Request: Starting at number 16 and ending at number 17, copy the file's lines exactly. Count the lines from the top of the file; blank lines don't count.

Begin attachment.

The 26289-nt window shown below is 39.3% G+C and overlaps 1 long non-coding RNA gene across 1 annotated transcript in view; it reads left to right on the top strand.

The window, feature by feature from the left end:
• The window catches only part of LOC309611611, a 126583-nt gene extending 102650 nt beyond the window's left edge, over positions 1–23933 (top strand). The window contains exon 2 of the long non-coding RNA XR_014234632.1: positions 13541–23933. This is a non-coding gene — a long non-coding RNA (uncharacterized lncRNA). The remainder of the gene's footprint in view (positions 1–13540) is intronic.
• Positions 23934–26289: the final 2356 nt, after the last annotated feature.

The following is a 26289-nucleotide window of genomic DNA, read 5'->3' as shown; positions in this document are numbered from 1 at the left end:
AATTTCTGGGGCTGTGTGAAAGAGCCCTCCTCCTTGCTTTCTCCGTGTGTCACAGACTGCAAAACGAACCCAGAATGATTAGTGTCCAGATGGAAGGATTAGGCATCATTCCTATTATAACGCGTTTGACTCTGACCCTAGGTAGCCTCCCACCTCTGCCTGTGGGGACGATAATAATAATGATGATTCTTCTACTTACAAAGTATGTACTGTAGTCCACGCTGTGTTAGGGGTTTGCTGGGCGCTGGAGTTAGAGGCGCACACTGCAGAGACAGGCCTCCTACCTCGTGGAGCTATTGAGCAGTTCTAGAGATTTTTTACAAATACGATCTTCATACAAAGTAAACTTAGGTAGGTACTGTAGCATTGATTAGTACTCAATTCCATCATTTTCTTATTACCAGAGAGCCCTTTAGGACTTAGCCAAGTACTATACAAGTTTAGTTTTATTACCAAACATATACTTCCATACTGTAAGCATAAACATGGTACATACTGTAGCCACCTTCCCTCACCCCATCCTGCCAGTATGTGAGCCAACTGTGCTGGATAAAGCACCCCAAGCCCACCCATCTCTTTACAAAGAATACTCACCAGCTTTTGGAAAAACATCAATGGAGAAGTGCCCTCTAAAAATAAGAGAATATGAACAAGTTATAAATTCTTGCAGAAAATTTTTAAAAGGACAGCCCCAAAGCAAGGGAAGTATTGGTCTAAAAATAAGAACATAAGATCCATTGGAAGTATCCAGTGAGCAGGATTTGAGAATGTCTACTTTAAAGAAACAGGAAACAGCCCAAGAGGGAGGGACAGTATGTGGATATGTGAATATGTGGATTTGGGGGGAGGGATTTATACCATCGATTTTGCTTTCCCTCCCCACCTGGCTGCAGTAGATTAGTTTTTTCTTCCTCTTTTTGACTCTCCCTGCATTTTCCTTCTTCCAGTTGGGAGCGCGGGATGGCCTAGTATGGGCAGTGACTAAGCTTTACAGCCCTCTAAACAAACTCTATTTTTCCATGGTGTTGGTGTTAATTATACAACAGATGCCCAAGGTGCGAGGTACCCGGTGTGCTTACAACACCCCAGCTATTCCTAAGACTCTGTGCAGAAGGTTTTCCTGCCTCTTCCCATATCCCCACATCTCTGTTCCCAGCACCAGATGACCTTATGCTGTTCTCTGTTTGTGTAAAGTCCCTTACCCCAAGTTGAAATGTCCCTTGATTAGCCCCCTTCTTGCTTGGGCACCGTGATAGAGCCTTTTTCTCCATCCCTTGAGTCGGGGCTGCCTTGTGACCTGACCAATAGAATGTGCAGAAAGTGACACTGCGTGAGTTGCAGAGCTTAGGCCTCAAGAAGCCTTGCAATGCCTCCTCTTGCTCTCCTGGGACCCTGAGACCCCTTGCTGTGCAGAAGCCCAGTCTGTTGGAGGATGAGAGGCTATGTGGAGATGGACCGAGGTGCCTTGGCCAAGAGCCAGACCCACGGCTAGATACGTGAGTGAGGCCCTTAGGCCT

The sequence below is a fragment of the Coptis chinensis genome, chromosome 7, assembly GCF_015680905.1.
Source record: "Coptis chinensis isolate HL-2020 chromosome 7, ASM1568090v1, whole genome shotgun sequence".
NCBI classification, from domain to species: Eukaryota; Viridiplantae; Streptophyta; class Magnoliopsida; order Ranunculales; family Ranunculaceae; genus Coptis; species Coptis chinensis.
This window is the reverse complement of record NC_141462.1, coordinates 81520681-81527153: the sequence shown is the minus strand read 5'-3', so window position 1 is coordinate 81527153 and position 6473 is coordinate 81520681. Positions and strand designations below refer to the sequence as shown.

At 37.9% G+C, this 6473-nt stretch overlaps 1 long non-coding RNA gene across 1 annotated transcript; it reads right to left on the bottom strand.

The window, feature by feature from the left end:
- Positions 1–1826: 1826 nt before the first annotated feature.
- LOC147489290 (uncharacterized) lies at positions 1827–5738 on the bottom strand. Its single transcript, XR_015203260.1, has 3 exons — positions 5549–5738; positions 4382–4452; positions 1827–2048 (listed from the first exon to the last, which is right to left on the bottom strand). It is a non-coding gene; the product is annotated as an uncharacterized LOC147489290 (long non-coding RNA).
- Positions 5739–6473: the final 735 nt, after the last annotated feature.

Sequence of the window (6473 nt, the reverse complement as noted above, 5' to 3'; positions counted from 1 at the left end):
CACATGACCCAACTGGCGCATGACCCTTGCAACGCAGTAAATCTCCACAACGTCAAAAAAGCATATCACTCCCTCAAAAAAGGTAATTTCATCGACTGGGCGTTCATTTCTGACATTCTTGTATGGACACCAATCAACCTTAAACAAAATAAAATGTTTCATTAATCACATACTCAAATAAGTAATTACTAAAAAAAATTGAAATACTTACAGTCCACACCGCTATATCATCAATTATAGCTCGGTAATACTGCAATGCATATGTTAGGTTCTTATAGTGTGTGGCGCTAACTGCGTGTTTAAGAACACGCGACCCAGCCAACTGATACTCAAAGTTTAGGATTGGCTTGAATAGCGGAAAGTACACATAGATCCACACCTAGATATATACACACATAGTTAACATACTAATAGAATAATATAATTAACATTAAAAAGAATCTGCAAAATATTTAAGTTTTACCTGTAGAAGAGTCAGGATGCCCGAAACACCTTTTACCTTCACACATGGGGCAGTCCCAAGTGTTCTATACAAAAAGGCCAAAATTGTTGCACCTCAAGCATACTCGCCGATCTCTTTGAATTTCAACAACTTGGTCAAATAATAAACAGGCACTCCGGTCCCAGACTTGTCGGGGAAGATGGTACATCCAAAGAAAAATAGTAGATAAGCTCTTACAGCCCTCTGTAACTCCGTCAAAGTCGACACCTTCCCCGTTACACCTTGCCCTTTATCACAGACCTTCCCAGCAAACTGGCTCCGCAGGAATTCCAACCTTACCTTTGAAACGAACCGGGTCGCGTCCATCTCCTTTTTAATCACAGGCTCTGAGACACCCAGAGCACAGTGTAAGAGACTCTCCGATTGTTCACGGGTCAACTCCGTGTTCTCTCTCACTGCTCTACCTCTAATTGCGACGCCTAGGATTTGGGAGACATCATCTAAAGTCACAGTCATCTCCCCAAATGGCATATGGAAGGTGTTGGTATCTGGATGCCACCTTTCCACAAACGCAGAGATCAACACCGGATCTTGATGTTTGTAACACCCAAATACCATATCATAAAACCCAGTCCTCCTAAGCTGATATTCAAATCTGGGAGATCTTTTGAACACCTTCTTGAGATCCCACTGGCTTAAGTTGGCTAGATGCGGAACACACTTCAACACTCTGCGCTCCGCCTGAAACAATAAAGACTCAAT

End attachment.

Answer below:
Sequence of the window (6473 nt, the reverse complement as noted above, 5' to 3'; positions counted from 1 at the left end):
CACATGACCCAACTGGCGCATGACCCTTGCAACGCAGTAAATCTCCACAACGTCAAAAAAGCATATCACTCCCTCAAAAAAGGTAATTTCATCGACTGGGCGTTCATTTCTGACATTCTTGTATGGACACCAATCAACCTTAAACAAAATAAAATGTTTCATTAATCACATACTCAAATAAGTAATTACTAAAAAAAATTGAAATACTTACAGTCCACACCGCTATATCATCAATTATAGCTCGGTAATACTGCAATGCATATGTTAGGTTCTTATAGTGTGTGGCGCTAACTGCGTGTTTAAGAACACGCGACCCAGCCAACTGATACTCAAAGTTTAGGATTGGCTTGAATAGCGGAAAGTACACATAGATCCACACCTAGATATATACACACATAGTTAACATACTAATAGAATAATATAATTAACATTAAAAAGAATCTGCAAAATATTTAAGTTTTACCTGTAGAAGAGTCAGGATGCCCGAAACACCTTTTACCTTCACACATGGGGCAGTCCCAAGTGTTCTATACAAAAAGGCCAAAATTGTTGCACCTCAAGCATACTCGCCGATCTCTTTGAATTTCAACAACTTGGTCAAATAATAAACAGGCACTCCGGTCCCAGACTTGTCGGGGAAGATGGTACATCCAAAGAAAAATAGTAGATAAGCTCTTACAGCCCTCTGTAACTCCGTCAAAGTCGACACCTTCCCCGTTACACCTTGCCCTTTATCACAGACCTTCCCAGCAAACTGGCTCCGCAGGAATTCCAACCTTACCTTTGAAACGAACCGGGTCGCGTCCATCTCCTTTTTAATCACAGGCTCTGAGACACCCAGAGCACAGTGTAAGAGACTCTCCGATTGTTCACGGGTCAACTCCGTGTTCTCTCTCACTGCTCTACCTCTAATTGCGACGCCTAGGATTTGGGAGACATCATCTAAAGTCACAGTCATCTCCCCAAATGGCATATGGAAGGTGTTGGTATCTGGATGCCACCTTTCCACAAACGCAGAGATCAACACCGGATCTTGATGTTTGTAACACCCAAATACCATATCATAAAACCCAGTCCTCCTAAGCTGATATTCAAATCTGGGAGATCTTTTGAACACCTTCTTGAGATCCCACTGGCTTAAGTTGGCTAGATGCGGAACACACTTCAACACTCTGCGCTCCGCCTGAAACAATAAAGACTCAAT